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In the Four Noble Truths, the Buddha focused primarily on suffering as a gateway to liberation. But he also taught that mindfulness of happiness can provide the same liberating insights as suffering.
Freedom from Fear
Being mindful of your fear allows it to become your teacher and gives purpose to what is otherwise meaningless suffering.
Managing Fatigue with Mindfulness
Most of us dislike being fatigued and aren’t fully open to experiencing it. However, when we practice vipassana, we use mindfulness to see the dukkha (suffering) in all of our experiences; therefore, we can treat fatigue as one more experience that can be known.
The Pursuit of Happiness
When you organize and measure your life by how well you follow your intentions instead of getting what you desire, your moments of happiness are enhanced and your difficult moments are more bearable.
Happiness Here and Now
Mindfulness of your happiness can be a gateway to liberation. Read the following article and listen to the suggested audio dharma talk, and then deepen your understanding of the teachings by contemplating the reflections provided below.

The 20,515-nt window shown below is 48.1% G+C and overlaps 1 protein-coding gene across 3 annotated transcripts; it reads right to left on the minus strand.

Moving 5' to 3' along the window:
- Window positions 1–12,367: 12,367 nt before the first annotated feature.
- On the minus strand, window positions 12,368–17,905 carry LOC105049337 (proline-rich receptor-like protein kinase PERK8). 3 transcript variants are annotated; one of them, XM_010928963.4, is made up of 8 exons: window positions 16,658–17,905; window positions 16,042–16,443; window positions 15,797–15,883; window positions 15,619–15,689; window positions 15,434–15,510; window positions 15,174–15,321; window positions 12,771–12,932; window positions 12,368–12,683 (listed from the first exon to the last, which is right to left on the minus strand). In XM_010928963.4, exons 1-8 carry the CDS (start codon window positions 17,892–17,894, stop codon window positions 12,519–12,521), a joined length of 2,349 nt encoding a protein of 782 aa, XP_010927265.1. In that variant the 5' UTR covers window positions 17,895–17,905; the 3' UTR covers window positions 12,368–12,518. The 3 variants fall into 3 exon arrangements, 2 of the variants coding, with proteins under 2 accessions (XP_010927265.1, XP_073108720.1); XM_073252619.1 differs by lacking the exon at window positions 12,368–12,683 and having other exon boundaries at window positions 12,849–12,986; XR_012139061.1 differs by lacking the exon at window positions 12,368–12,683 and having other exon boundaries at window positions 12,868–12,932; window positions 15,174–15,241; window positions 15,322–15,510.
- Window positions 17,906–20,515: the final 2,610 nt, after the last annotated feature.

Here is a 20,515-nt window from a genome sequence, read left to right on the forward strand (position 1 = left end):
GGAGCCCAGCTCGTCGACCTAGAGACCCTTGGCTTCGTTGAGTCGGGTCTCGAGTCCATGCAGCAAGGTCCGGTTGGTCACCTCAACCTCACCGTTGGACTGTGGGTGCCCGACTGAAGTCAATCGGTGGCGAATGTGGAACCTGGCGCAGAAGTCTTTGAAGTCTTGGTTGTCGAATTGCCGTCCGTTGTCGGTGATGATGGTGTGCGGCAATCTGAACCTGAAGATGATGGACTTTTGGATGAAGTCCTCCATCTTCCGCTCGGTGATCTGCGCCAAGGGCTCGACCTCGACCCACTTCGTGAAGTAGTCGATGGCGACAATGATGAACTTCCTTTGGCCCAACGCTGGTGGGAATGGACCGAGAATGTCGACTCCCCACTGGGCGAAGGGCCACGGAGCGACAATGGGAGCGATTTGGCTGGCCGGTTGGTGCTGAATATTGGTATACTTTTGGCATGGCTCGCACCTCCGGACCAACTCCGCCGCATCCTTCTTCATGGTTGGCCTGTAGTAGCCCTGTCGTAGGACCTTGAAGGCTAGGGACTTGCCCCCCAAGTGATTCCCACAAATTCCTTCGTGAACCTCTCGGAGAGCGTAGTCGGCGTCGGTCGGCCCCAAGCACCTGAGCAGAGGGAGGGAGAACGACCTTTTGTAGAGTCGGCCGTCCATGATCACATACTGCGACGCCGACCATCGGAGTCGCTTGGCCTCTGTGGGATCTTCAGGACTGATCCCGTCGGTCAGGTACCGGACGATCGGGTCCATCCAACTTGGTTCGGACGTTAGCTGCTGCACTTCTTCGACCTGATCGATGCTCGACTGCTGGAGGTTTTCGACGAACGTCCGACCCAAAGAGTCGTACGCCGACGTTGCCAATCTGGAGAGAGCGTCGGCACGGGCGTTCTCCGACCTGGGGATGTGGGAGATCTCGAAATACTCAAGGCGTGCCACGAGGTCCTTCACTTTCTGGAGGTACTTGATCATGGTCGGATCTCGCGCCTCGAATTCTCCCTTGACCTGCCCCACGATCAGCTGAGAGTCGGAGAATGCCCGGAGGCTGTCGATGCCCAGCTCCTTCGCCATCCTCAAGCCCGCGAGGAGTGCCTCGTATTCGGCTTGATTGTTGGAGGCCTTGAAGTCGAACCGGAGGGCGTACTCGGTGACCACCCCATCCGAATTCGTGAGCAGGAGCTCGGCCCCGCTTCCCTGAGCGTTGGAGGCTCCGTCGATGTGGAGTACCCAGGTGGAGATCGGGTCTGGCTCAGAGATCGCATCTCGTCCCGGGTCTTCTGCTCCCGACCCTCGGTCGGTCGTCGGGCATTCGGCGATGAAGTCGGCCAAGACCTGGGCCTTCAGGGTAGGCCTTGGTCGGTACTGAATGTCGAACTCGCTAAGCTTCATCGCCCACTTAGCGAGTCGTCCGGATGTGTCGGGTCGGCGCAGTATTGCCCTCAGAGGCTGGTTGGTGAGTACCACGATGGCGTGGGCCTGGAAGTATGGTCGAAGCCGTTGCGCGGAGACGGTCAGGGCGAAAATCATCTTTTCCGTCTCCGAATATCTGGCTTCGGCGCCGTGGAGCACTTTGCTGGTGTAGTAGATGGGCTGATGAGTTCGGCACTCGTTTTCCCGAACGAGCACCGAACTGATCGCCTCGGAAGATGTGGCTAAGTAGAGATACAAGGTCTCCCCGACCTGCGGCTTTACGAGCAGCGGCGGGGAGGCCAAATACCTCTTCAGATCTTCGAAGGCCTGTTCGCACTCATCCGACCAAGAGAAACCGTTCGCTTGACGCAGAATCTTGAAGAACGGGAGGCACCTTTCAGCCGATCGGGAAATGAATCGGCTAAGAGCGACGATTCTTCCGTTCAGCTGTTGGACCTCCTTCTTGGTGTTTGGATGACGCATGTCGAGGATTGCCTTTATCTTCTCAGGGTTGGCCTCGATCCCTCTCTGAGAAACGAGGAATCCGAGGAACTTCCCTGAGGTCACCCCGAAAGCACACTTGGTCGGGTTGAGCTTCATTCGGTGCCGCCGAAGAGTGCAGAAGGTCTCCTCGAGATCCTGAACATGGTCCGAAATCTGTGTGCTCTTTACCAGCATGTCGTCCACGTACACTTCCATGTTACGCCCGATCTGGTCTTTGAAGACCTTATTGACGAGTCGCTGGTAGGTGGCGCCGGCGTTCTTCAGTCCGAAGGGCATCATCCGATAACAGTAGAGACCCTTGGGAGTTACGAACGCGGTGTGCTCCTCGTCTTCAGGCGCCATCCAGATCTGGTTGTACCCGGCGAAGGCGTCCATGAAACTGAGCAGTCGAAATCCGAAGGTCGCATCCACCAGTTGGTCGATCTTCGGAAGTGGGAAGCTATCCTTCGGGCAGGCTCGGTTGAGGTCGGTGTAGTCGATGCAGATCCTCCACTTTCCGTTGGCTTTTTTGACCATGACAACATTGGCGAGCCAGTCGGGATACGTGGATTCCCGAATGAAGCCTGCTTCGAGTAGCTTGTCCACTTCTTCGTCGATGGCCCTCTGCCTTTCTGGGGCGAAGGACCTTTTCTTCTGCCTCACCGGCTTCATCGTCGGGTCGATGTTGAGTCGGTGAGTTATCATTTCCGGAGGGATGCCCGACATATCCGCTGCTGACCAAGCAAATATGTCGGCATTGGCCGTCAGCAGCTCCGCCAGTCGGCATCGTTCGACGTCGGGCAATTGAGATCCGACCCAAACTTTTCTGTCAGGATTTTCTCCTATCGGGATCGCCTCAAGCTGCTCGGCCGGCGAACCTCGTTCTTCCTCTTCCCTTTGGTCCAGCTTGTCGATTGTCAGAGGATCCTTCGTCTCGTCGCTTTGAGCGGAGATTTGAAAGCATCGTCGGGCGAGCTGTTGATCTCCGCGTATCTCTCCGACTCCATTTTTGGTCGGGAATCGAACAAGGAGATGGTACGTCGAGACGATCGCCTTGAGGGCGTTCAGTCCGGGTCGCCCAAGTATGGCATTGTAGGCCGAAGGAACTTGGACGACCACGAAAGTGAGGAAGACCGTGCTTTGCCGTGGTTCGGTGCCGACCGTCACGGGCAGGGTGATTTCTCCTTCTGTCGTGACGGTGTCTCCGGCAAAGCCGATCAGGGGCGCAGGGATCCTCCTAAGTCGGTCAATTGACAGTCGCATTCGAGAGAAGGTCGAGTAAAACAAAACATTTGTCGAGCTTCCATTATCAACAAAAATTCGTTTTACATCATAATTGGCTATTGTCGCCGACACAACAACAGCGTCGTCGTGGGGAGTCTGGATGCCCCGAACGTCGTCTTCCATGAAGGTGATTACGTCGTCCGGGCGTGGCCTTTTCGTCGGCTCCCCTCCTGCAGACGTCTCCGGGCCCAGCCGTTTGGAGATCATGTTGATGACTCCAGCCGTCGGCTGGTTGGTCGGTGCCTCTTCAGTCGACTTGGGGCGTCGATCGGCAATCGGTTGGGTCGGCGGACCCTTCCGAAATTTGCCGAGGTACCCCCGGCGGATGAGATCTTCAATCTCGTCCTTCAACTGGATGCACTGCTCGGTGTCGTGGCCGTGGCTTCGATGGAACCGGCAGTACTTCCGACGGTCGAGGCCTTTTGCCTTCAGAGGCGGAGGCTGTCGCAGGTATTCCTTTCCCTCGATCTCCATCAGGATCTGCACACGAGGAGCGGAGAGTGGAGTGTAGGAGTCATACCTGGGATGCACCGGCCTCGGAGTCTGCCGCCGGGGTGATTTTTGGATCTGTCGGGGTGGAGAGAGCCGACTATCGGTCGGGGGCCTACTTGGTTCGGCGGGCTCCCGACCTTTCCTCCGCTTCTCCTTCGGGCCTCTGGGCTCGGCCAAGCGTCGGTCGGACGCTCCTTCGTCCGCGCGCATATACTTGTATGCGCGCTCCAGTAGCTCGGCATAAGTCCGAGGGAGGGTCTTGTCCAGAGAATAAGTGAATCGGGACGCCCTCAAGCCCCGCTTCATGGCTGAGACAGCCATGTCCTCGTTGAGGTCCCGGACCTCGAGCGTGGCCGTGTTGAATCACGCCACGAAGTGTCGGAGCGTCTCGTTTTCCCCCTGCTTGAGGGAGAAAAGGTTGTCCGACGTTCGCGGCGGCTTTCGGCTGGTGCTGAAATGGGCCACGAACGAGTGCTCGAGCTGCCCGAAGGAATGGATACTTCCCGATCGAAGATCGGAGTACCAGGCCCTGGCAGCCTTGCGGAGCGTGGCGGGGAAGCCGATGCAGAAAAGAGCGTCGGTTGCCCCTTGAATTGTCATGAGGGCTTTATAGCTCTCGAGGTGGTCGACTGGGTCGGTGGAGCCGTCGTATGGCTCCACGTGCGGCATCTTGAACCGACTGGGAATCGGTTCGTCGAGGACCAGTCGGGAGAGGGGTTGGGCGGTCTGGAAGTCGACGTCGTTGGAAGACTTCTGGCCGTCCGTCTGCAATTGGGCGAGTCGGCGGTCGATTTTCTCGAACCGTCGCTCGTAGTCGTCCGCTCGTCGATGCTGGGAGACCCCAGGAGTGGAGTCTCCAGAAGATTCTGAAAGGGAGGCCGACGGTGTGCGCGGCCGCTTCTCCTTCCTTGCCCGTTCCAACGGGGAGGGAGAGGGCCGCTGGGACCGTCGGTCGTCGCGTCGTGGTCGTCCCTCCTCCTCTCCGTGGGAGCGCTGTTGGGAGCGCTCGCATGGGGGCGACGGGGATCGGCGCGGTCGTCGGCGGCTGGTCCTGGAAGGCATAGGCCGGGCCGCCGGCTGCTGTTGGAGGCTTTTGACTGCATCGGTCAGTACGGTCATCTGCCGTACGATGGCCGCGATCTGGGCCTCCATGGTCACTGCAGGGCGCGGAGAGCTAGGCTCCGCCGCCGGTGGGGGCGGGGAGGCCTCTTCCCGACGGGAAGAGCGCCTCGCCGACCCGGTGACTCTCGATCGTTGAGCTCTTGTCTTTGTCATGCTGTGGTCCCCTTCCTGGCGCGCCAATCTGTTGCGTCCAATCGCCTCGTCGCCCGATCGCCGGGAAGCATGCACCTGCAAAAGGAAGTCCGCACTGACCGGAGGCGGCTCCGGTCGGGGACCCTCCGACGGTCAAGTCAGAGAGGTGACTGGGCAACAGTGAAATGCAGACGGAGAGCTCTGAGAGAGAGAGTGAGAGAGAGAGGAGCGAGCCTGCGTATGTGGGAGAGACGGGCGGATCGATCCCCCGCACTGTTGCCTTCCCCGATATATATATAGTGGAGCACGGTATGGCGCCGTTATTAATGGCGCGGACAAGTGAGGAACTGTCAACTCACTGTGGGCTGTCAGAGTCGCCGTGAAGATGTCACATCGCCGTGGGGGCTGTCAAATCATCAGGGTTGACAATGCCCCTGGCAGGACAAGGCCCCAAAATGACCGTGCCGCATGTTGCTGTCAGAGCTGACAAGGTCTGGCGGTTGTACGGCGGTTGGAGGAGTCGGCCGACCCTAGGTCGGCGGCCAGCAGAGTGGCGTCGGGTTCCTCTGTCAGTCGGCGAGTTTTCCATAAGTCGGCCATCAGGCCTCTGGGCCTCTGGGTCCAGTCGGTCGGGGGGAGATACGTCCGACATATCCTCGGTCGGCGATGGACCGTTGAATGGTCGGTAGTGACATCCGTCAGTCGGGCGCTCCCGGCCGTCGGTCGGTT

Audio Dharma Talk
What Might Have Been
We cling to the past in many different ways. This talk explores utilizing Vipassana Meditation as a means to let go and obtain more freedom.
Starting your Day with Clarity
Utilizing mindfulness to start your day with clarity is a very empowering practice. So often we use coping techniques immediately, rather than taking the moment to just being aware. Always, and especially when starting one's day, it's important to be aware of whatever is present with loving kindness and compassion, for that can have a positive effect on your whole day.
Fatigue, Part 2
Fatigue, strain, pressure, and stress can seem like difficult or unfortunate life experiences, however, they are also opportunities to practice the dharma.
Mindfulness practice helps us develop resiliency, the capacity to recover from loss and trauma. By cultivating panna or wisdom, and by practicing compassion, loving-kindness, and reflection, we develop an attitude that supports our physical and emotional resilience.
Self-Discovery through Poetry
It takes courage to be happy, to accept the way things are. We tend to forget that dukkha, or suffering, is an unavoidable part of conscious existence. However, we can strive to practice mindfully with the intention not to object to the way things are, not to harm others or ourselves, and to keep an open heart. We can find happiness through renunciation, surrender, and acceptance.